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[Discuss] DOS attacks on ORES. What to do?
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There have been some massive spikes in requests to ORES that have made the service unreliable. What's a good way to handle this type of problem?

Event Timeline

Halfak created this task.Oct 16 2016, 10:30 PM
Restricted Application added a subscriber: Aklapper. · View Herald TranscriptOct 16 2016, 10:30 PM
Halfak triaged this task as High priority.Oct 16 2016, 10:31 PM
Halfak added a subscriber: akosiaris.

@akosiaris, I figure you'd have some ideas. What do you advise that we do about this?

Do we know that these are malicious attacks? Or are they consumers who are just overloading it?

Looks like someone requesting scores for the wp10 model one at a time.

Is there contact information in their user agent? I'd just block them that way (400 or something) until we can talk to them and have them use batching, etc.

awight added a subscriber: awight.Oct 17 2016, 8:07 AM

I pulled the IP address and created a private subtask to temporarily block or throttle this client: T148356. Since our thread here is a [discussion] and not a spike, I'll marked the netops task as pending a second key-turner.

The traffic doesn't look particularly malicious at all, just reasonably impolite. Its user-agent string is nothing but the slippery "Ruby".

We talked about it in #wikimedia-operations in IRC. It seems it was @Daniel_Mietchen doing 142 edits per minute in Wikidata without the bot flag which is against bots policy. I blocked him and explained in his talk page. I hope things are alright now.

The action taken is probably the best around in a DoS scenario like this one. Since the user is, in all appearances a good-faith one, we should unblock him ASAP (I assume they 'll ask for a bot flag).

In the meantime we had already planned to double the capacity of the SCB cluster this week. I 'll try to finish this part today.

We were getting upwards of 7900 requests per minute. That couldn't be Daniel's bot, could it?

No, there seems to be a general issue right now. It's clear in #wikimedia-operations.

It looks like we just doubled capacity. And we've filed a task for T148594: Implement prioritization of request processing

I think that we're done with this [Discuss]ion for now.

Halfak closed this task as Resolved.Oct 24 2016, 7:33 PM
Halfak claimed this task.
awight added a comment.EditedOct 24 2016, 8:01 PM

I'm still trying to understand the cause of the spike, and would like help interpreting a few things.

select *
from wmf.webrequest
    uri_host = ''
    and year=2016 and month=10 and day=17 and hour=6
order by
limit 100000;

-> 23,389 rows selected

Comparing the Hive webrequest counts with Grafana, I believe that the Y axis is scaled incorrectly. For example, during the interval [06:20:00, 06:25:00), there are 4,148 requests logged in Hive. Grafana reports 2,811 + 2,510 = 5,321 requests *per minute* for that period but that's five times higher than the webrequest table. It seems more likely that the Grafana scale is requests per granularity unit, five minutes in this case, and should be divided by five. The correct load average should be 4148 / 5 = about 830 requests / minute during the spike.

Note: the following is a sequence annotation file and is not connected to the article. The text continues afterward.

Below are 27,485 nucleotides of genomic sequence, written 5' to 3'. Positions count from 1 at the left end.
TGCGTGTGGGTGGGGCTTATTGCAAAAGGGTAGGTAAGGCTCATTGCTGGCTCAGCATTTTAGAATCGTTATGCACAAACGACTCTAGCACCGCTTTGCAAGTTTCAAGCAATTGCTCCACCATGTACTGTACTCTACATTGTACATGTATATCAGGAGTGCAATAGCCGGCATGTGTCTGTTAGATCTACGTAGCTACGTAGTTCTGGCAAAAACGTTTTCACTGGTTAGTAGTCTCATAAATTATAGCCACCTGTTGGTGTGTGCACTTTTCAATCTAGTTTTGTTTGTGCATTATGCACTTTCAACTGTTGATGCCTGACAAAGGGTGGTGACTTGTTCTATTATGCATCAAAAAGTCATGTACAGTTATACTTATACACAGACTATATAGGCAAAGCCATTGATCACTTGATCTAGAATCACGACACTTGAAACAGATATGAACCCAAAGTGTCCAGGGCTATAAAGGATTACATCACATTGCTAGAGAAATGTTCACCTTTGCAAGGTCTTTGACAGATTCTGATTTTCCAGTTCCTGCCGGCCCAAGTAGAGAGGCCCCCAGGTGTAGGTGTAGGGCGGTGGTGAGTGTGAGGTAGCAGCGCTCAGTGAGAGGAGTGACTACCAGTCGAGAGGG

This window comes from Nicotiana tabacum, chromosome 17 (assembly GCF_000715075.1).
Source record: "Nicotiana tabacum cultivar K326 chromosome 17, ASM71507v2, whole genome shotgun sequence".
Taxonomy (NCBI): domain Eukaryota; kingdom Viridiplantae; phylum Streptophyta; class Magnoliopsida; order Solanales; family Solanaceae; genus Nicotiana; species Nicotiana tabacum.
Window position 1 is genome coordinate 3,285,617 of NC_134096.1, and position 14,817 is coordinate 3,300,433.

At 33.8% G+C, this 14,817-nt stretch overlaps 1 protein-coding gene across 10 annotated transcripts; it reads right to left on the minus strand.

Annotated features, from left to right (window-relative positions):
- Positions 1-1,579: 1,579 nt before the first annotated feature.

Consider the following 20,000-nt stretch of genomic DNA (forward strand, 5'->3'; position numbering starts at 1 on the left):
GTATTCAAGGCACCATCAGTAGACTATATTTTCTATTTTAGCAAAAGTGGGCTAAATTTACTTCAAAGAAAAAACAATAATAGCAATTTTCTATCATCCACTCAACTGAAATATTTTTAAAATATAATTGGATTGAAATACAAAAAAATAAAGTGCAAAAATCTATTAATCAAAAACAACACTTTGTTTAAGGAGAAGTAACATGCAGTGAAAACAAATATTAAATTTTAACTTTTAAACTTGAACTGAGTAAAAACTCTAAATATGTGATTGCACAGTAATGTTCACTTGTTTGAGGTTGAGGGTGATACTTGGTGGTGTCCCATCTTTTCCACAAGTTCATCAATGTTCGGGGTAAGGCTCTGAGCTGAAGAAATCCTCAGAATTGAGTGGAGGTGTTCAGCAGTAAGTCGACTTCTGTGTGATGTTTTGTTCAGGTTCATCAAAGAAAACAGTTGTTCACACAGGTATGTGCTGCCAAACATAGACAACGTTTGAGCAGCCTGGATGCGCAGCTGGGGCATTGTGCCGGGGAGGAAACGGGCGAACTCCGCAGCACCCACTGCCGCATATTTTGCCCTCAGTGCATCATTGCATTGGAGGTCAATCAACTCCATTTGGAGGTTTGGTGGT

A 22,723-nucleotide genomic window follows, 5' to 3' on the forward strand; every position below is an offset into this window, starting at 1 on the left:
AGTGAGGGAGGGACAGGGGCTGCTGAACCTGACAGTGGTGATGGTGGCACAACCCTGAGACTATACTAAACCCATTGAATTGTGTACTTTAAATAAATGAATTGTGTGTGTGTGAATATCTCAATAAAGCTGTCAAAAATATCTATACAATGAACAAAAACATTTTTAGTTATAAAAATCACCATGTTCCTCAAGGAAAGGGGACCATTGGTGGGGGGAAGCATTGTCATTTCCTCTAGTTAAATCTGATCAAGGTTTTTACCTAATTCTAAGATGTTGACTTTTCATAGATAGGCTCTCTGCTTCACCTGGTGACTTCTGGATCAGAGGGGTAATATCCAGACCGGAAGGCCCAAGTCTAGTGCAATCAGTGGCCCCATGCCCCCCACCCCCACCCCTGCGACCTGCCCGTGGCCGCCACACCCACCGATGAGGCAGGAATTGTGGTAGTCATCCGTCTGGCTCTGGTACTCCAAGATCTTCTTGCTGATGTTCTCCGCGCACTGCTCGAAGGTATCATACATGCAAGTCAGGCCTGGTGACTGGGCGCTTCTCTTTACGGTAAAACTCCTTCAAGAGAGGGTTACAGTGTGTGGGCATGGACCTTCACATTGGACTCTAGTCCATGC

Another scary detail is the number of cache hits for WMF precache requests--there should be *zero*, but about a fifth of our responses are cache hits. What cache is this? The webrequest documentation ominously declares,

Cache status (this field is wrong and should be removed)

--however, the supposed cache hits are indeed served in under a millisecond, which makes me think they are web frontend cached--but how? Spot checking a few, I don't see earlier requests which would have primed the cache, maybe we should look through application logs. Varnish caching isn't enabled, either... Maybe we're pulling the cache flag from application response headers?

The TTFB is terribly inconsistent during this entire hour, it's a bad failure mode, and lots of 15 second timeouts. I'd like to have a graph of Celery queue size vs TTFB. I'll study the graphs at

I'm suspicious of the "burstiness" explanation for this episode. The trouble starts around 2016-10-16 18:45, when there is a flurry of timeout errors, not caused by any obviously corresponding spike in request load:

Something happens with the worker memory and CPU at around that time--maybe a cron job?

A bit *later*, when the system is recovering from whatever happened, we're hit by something odd: the total request load stays constant, but the "scoring requests" graph shows a higher proportion of... something. It's unclear whether the cache hit rate is going up or down, but it's doing something.

Then, we go into a tailspin where response time and timeouts climb for the next few hours. We need a graph of worker queue size. Seems that our performance tanks when we get any backlog at all?